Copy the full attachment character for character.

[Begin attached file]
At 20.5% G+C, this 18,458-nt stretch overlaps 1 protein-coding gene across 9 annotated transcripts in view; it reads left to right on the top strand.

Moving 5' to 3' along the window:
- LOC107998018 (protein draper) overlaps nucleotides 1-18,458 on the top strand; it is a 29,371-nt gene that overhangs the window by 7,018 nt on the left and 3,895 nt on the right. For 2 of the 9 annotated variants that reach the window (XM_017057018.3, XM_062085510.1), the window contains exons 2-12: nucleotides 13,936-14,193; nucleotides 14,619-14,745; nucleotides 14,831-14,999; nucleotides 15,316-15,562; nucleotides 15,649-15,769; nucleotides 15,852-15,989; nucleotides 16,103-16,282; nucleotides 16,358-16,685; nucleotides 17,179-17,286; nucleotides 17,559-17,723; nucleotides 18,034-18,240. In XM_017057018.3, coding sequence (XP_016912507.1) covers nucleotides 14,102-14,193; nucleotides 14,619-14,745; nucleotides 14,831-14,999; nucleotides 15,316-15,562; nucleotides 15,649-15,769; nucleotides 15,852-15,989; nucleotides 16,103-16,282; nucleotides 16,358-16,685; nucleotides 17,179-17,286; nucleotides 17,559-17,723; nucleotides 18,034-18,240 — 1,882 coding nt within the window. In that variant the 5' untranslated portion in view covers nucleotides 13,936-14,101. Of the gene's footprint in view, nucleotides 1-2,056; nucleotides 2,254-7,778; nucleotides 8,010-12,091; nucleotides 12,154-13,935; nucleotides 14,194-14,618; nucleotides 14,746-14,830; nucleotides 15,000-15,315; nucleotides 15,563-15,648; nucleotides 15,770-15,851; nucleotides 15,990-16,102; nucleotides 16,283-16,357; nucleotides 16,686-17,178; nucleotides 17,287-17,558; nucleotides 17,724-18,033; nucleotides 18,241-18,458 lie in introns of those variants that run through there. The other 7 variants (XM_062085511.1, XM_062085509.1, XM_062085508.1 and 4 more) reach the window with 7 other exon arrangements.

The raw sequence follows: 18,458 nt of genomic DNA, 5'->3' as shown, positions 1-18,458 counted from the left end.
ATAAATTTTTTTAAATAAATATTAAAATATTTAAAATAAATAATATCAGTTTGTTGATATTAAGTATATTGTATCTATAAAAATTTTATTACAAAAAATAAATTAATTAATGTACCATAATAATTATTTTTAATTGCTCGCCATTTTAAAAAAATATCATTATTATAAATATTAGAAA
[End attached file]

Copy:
At 20.5% G+C, this 18,458-nt stretch overlaps 1 protein-coding gene across 9 annotated transcripts in view; it reads left to right on the top strand.

Moving 5' to 3' along the window:
- LOC107998018 (protein draper) overlaps nucleotides 1-18,458 on the top strand; it is a 29,371-nt gene that overhangs the window by 7,018 nt on the left and 3,895 nt on the right. For 2 of the 9 annotated variants that reach the window (XM_017057018.3, XM_062085510.1), the window contains exons 2-12: nucleotides 13,936-14,193; nucleotides 14,619-14,745; nucleotides 14,831-14,999; nucleotides 15,316-15,562; nucleotides 15,649-15,769; nucleotides 15,852-15,989; nucleotides 16,103-16,282; nucleotides 16,358-16,685; nucleotides 17,179-17,286; nucleotides 17,559-17,723; nucleotides 18,034-18,240. In XM_017057018.3, coding sequence (XP_016912507.1) covers nucleotides 14,102-14,193; nucleotides 14,619-14,745; nucleotides 14,831-14,999; nucleotides 15,316-15,562; nucleotides 15,649-15,769; nucleotides 15,852-15,989; nucleotides 16,103-16,282; nucleotides 16,358-16,685; nucleotides 17,179-17,286; nucleotides 17,559-17,723; nucleotides 18,034-18,240 — 1,882 coding nt within the window. In that variant the 5' untranslated portion in view covers nucleotides 13,936-14,101. Of the gene's footprint in view, nucleotides 1-2,056; nucleotides 2,254-7,778; nucleotides 8,010-12,091; nucleotides 12,154-13,935; nucleotides 14,194-14,618; nucleotides 14,746-14,830; nucleotides 15,000-15,315; nucleotides 15,563-15,648; nucleotides 15,770-15,851; nucleotides 15,990-16,102; nucleotides 16,283-16,357; nucleotides 16,686-17,178; nucleotides 17,287-17,558; nucleotides 17,724-18,033; nucleotides 18,241-18,458 lie in introns of those variants that run through there. The other 7 variants (XM_062085511.1, XM_062085509.1, XM_062085508.1 and 4 more) reach the window with 7 other exon arrangements.

The raw sequence follows: 18,458 nt of genomic DNA, 5'->3' as shown, positions 1-18,458 counted from the left end.
ATAAATTTTTTTAAATAAATATTAAAATATTTAAAATAAATAATATCAGTTTGTTGATATTAAGTATATTGTATCTATAAAAATTTTATTACAAAAAATAAATTAATTAATGTACCATAATAATTATTTTTAATTGCTCGCCATTTTAAAAAAATATCATTATTATAAATATTAGAAA